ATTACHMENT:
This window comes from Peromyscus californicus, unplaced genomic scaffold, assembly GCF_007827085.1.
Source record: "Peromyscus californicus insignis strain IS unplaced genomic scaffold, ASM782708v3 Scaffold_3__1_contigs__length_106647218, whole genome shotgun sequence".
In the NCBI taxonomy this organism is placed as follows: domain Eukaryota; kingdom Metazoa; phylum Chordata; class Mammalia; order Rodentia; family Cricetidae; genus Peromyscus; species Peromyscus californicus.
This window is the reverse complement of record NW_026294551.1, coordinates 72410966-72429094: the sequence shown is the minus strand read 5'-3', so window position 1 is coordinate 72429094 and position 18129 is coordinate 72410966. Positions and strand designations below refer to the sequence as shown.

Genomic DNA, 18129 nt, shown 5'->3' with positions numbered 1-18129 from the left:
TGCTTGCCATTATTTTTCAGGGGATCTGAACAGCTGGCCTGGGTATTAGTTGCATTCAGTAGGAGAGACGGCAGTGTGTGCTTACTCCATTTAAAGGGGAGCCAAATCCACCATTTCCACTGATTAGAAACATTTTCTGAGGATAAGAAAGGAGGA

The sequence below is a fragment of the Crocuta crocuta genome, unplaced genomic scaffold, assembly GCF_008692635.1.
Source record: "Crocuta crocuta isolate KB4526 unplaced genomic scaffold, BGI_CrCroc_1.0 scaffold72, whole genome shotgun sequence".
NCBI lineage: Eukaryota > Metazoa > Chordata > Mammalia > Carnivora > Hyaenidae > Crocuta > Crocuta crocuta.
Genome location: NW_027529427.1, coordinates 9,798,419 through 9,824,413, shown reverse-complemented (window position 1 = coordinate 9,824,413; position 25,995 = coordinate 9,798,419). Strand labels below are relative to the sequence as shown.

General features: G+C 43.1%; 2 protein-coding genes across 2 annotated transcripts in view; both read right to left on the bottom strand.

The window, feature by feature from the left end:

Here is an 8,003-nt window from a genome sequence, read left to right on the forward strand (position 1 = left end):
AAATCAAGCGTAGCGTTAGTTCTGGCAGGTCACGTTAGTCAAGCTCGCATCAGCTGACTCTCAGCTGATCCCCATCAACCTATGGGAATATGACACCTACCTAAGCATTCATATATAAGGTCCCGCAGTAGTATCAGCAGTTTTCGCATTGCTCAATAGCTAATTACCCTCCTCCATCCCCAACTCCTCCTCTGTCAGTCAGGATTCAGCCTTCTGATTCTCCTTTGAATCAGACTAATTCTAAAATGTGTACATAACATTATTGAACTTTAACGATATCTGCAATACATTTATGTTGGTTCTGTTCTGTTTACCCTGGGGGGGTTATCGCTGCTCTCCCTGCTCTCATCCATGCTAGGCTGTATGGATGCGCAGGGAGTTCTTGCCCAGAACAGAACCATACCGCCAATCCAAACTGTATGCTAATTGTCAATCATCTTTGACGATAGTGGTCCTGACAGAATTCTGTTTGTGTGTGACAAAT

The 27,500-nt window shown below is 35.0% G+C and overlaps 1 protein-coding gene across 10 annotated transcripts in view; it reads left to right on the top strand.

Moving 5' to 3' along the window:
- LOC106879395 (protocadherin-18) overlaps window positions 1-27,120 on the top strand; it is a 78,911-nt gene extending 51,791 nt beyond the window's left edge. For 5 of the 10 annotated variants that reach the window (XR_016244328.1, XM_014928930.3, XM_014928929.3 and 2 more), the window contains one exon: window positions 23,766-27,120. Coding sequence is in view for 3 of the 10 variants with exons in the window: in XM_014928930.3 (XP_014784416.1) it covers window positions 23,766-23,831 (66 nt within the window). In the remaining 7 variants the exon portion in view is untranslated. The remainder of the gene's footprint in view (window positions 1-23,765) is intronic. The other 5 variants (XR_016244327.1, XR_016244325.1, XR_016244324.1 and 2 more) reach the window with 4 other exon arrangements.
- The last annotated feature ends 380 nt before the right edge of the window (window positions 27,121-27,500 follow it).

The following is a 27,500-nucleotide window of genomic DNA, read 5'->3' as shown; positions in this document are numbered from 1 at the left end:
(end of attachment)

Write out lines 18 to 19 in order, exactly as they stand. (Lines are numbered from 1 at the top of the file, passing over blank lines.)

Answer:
- The last annotated feature ends 380 nt before the right edge of the window (window positions 27,121-27,500 follow it).

The following is a 27,500-nucleotide window of genomic DNA, read 5'->3' as shown; positions in this document are numbered from 1 at the left end: